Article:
The American Retirement Association, the umbrella organization for five affiliate organizations, ASPPA, ASEA, NAPA, NTSA and PSCA (collectively the “ARA”), assigns the highest priority to full compliance with both the letter and the spirit of antitrust laws and it is vital that any ARA meetings be conducted in a manner consistent with this policy. It is important to bear in mind that those in attendance at any ARA meeting may be your competitors. ARA members should avoid discussing certain subjects when they are together-both at formal ARA meetings and in informal contacts with other industry members and should adhere strictly to the guidelines that follow. In general, the types of discussion that should be avoided are those that may suggest or tend to reflect agreements among competitors as to: price; terms of sale that could impact price; allocation of customers, markets, or territories; and boycotts or joint refusals to do business with others.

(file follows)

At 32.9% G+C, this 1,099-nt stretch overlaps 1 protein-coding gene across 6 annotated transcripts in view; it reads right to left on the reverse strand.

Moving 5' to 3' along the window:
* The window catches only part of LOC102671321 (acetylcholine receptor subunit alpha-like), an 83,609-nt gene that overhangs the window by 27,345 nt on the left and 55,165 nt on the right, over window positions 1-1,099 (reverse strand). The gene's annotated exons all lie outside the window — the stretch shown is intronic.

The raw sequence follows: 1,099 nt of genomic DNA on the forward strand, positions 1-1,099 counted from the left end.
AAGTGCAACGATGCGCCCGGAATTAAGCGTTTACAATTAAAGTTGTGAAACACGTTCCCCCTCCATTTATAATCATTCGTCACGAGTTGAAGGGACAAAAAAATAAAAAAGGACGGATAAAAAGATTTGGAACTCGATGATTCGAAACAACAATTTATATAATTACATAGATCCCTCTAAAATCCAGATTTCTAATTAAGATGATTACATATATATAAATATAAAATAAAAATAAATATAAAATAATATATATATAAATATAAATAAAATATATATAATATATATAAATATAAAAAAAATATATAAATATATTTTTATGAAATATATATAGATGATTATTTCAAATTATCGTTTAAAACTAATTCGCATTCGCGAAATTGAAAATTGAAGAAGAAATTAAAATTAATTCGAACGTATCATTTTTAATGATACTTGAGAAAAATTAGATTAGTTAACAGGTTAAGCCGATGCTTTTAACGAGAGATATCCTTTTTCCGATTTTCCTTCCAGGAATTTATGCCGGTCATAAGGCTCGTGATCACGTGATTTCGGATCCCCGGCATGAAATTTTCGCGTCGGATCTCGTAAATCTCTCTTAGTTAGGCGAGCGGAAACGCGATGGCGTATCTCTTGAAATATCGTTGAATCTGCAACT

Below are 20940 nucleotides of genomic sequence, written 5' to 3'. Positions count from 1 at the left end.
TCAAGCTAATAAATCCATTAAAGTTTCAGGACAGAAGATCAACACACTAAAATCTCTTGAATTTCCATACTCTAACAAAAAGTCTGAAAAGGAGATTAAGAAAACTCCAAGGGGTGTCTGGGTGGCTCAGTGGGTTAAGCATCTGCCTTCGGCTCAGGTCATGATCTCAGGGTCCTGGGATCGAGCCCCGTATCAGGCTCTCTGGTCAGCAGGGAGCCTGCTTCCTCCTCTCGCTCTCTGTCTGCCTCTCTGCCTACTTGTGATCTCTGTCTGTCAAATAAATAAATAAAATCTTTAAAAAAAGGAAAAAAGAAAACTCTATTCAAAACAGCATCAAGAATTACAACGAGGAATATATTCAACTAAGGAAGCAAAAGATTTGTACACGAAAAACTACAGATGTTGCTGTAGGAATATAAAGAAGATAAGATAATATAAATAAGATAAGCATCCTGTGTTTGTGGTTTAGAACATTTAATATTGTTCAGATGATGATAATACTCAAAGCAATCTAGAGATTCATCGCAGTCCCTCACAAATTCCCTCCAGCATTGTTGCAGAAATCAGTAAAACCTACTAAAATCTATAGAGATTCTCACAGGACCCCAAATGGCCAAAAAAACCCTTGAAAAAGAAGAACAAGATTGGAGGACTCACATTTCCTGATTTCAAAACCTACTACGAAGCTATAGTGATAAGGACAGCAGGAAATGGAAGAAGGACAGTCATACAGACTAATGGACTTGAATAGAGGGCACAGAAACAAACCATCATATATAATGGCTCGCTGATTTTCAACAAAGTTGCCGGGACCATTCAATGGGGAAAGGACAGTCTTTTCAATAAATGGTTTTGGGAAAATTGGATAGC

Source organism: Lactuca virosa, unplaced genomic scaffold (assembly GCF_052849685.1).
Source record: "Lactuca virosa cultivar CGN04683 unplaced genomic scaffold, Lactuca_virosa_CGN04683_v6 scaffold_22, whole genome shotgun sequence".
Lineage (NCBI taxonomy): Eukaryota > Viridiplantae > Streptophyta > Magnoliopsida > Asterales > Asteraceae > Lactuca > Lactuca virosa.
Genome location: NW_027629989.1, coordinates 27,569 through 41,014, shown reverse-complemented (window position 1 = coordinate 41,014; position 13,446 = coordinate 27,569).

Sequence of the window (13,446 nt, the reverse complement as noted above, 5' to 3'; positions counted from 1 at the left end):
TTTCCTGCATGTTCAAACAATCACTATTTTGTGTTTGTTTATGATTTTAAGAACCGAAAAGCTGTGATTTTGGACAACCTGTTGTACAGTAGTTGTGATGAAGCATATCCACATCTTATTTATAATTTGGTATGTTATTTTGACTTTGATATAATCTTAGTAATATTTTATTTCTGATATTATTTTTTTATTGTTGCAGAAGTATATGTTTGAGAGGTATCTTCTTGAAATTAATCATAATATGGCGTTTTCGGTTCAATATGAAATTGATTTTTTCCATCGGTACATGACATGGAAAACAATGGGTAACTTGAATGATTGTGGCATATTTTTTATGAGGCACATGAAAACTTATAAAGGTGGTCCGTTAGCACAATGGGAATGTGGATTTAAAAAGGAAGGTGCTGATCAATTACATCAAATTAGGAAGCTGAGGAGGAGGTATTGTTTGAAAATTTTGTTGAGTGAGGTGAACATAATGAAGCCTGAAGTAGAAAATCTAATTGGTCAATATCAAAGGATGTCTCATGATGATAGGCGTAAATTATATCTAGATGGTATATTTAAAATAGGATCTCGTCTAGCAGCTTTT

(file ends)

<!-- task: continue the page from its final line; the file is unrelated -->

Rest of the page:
While many antitrust laws apply only to "concerted" action or "agreements," an illegal agreement can be found even without a "handshake" or express words or writings indicating agreement. Tacit understandings, including responding to pressure, exerting pressure, or doing "what is expected," can be sufficient. An implied agreement also may be inferred from actions or the result of those actions. For example, if two competitors discuss prices, and later adopt prices that are similar, a conspiracy to fix prices may be inferred, even though the competitors never explicitly "agreed" to do anything. Comments made in an informal environment may be used as proof of an agreement, even though the parties' subsequent actions actually were taken independently for sound business reasons. Thus, the safest rule of thumb is to avoid any discussions with competitors of topics, in association meetings or elsewhere, on which it would be illegal to agree. An informal verbal understanding could violate the antitrust laws. It is possible to break the law without a written contract or express agreement.
Antitrust laws apply to membership organizations such as ARA just as they apply to any individual company or group of competitors. Members should always avoid conduct that would violate the antitrust laws in the ordinary course of business.